Turn-based tactics games have been around for what feels like forever. The setup lends itself to a wide range of hardware configurations, not only because of the pacing of the gameplay but because the turn-based nature of the genre means that your system isn't overworked (at least not usually). The genre has been taking turns on PC since the '80s, and if you look back through the pages of history you'll note names such as SSI and Blue Byte mentioned with great frequency. However, another regularly mentioned name is that of Julian Gollop. Gollop, along with his brother Nick, was responsible for a number of games, but none will be as familiar to you as X-COM (or UFO: Enemy Unknown, as it was known here in the UK at the time of its release back in 1994).
Gollop iterated on the concept a number of times over the years, but as the world moved into the 3D era, turn-based tactics was a genre that fell by the wayside somewhat. It never completely went away, indeed the basic mechanics have appeared in a fair few role-playing games over the years, but it rarely stood tall on its own and it wasn't at the forefront of the strategy genre either, with real-time games evolving into MOBAs in the period between then and 2012, the year that the turn-based tactics genre finally returned to the top table of gaming.
And it did so on the coattails of Xcom: Enemy Unknown, this time without Julian Gollop at the helm (though we should add that right now he's working on a spiritual successor called Pheonix Point). In his place was Jake Solomon, who directed a team at rights-owning Firaxis, with the project in development on and off for many years before. The team toiled over the earliest builds and it took a lot of iteration before they worked out the kinks and got everything working as desired. And we're so glad that they stuck with it because the end result was a game that single-handedly revived an ailing genre.
There were a bunch of well-implemented features, but the one that really stuck its claws in and wouldn't let go was permadeath. Firaxis let you tinker with your squads, upgrading them via a more or less binary skill tree that had just enough variance to give your units a dash of much-needed personality and distinctiveness. Mixing specialist weapons (dictated by the class they were assigned at random once they'd earned their stripes) with hand-picked skills gave you options on the battlefield, but it was the character customisation and the fact that you could name them that strengthened the connection.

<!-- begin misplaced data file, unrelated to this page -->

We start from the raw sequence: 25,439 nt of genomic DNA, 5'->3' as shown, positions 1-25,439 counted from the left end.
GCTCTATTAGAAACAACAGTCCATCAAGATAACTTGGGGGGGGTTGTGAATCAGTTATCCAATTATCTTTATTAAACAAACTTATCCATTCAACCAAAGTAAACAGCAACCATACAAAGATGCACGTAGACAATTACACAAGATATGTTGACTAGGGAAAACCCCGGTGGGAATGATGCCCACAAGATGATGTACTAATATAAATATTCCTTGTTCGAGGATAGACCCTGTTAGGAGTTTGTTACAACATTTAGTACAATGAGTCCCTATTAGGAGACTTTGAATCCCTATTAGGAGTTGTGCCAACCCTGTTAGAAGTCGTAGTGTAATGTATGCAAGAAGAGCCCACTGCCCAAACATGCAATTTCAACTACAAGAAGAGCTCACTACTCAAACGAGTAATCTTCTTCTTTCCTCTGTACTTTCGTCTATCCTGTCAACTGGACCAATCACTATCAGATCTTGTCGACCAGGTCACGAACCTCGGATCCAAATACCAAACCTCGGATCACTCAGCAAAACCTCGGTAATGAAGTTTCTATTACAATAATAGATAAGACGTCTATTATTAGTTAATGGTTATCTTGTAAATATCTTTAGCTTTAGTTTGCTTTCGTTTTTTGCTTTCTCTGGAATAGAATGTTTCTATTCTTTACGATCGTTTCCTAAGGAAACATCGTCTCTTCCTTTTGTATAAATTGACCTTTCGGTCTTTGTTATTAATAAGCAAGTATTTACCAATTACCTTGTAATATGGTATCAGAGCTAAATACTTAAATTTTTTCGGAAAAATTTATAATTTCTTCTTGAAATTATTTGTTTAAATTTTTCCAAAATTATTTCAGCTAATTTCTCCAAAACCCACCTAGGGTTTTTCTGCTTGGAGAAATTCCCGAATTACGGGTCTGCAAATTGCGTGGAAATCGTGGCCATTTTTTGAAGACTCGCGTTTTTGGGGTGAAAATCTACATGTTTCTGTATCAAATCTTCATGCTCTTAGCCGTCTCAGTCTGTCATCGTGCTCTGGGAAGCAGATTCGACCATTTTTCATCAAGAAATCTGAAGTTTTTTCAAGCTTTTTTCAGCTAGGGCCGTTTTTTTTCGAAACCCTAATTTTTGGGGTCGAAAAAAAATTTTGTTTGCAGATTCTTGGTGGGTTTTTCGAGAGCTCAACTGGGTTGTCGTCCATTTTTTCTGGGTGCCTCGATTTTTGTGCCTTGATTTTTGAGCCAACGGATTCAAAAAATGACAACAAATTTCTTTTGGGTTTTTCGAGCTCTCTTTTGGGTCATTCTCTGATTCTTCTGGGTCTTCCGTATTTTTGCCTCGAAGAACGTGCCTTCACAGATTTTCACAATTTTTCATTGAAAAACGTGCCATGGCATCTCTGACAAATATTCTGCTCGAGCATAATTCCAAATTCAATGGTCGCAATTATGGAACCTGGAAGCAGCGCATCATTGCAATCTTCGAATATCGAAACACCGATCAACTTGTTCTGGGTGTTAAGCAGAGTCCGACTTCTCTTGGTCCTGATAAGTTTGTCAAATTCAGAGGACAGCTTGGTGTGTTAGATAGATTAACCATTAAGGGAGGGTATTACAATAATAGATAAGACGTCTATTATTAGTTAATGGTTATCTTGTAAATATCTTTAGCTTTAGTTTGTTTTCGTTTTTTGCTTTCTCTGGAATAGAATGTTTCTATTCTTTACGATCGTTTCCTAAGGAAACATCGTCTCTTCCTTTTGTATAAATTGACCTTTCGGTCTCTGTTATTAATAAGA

These crews of carefully constructed and increasingly competent soldiers would be sent out on assignments, and over time they'd become a well-oiled machine, with a sniper supporting a carefully balanced alien killing strike team that moved purposefully through a tiled world in search of its next objective. And so it would go, lulling you into a false sense of security until the point you were practically coasting, storming through buildings to take out the enemy. But just at the point when Alien turned into Aliens, when unprepared fearfulness turned into aggressive bravado, Firaxis would shift through the gears and hit you with a combination of devastating blows.
Much of Xcom's brutal charm comes from its difficulty spikes. Normally that sort of thing is considered poor design, but these particular spikes are, more often than not, entirely avoidable. It's often in those moments when the player over-extends - that calculated risk too far - that everything unravels. With new enemy units introduced quite out of the blue at times, Firaxis revelled in taking the player by surprise at key moments, giving its increasingly menacing units a platform to disrupt even the best-laid plans. One over-exposed trooper could go from being the vanguard of a potent fighting force to the first victim in an alien killing spree that in a minute or two could inflict enough damage to undo hours of work and careful planning.
The Ironman mode that stops you from restarting a failed mission is the secret sauce that brings it all to life. You can scum your way through the game should you wish, and you'll still have a lot of fun playing it that way, but the fear of making a genuinely fatal mistake enhances the Xcom experience immeasurably. By keeping the player pushed up against the precipice, Xcom: Enemy Unknown offered a distinctly exhilarating experience to its players where the punishment doesn't pull its punches.
When relaxing away from the battlefield there was a strategic element that had you building your base, researching new gear, and talking to a whole host of characters who were on hand to advise you as you looked to fight back against the encroaching alien threat. There was plenty to busy yourself with between battles, much of it taking place in the command centre where a giant globe - the Geoscape - revealed where the next battle is likely to take place. But for all the air battles, the faceless government officials, the alien biopsies and technological advancements, it was probably the memorial that stayed with us most vividly. It was nothing more than a digital wall in a digital base that marked the passing of digital characters who never lived. Except it was more than that, more than a monument to our failures - this memorial also represented a series of connections, the links made between the player and a character that had played some small part in an evolving story. Firaxis's greatest success, then, wasn't making you care about those little soldiers, letting you invest in them and worry about what might happen to them, it was having the guts to do all that and then kill them anyway.